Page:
In the kitchen with Michael Symon and Jonathan Waxman, James Beard Celebrity Chef Dinner, Mauna Lani



Michael Symon in the kitchen of the Mauna Lani Bay Hotel. He insists he looks handsomest while holding a pig head. He's roasted seven suckling pigs for tonight's James Beard Celebrity Chef dinner.

John Heckathorn

More than 175 guests are expected at tonight's James Beard Celebrity Chef gala dinner.  With four hours go, the mood in the banquet kitchen of the Mauna Lani Bay Hotel is surprisingly upbeat.

The chefs seem delighted with the food they're turning out.  "You gotta try this," says Bravo Top Chef Masters' Jonathan Waxman, handing me a strip of pork crackling.  "It's the best part."

Seven suckling pigs have come out of the roasting oven.  Six are being cut up.  One, says Waxman, is a "reserve pig."  It will be displayed whole in the dining room—and then feed the crew of a dozen chefs who are laboring backstage making sure all six courses are ready to go.

The Food Network's Michael Symon is adding vast quantities of butter, Parmesan and Mascarpone to a kettle of polenta.  "Polenta is the simplest food in the world," says Symon.  "But when it's made right, it can change your life."  He hands me a spoonful.  My life is changed all right: An Iron Chef winner is feeding me in the kitchen.

The keynote for tonight's dinner is simplicity.  "Primal cooking," says one of the young sous chefs as he puts 16 legs of lamb, butterflied and marinated in herbs, into a roasting oven.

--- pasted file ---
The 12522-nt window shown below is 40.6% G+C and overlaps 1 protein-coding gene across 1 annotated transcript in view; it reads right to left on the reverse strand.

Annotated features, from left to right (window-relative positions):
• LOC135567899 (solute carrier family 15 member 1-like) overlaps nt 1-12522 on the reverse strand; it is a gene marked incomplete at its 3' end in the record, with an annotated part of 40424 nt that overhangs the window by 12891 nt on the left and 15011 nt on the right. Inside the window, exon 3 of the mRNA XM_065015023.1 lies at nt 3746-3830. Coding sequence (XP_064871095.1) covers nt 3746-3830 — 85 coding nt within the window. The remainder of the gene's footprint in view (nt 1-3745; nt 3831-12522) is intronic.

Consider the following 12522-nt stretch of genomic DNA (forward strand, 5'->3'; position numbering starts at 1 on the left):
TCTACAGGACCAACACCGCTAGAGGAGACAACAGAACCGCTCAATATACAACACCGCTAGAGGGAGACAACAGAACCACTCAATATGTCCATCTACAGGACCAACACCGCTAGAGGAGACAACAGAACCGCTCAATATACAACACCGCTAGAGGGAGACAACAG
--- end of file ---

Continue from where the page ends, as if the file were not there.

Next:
"We can do direct and simple food because the ingredients here are so good," says Waxman (above).  "Look at these mussels."  There are 400 mussels and an equal number of clams from the aquaculture facility just a few miles down the coast, all ready to go into a spicy broth.  Waxman helps clean the mussels.  "Look at that beard," he says, trimming it away.  "We never get mussels this natural looking on the Mainland.  These are beautiful, just beautiful."

The kitchen's humming with activity.  Symon has one young chef making meatballs stuffed with foie gras.  Waxman has another lightly sauteeing baby Swiss chard.  A third chops pork belly.   "We're going to top that with a papaya glaze," says Symon.  "It'll be both sweet and spicy."

The Mauna Lani's executive chef, Sandy Tuason (right), is cleaning up a whole box of green onions, which he intends to saute and serve with the leg of lamb, adding both color and aroma. 

"Farmers have been bringing us great stuff all week," he says.  "It would be a shame not to use every bit of it.  This meal is going really showcase the Big Island."

"Nothing fussy," says Waxman.  "We're just going to put platters of great stuff on every table and let people enjoy."

Can hardly wait.  I'll have a full report on Biting Commentary. 

 

 

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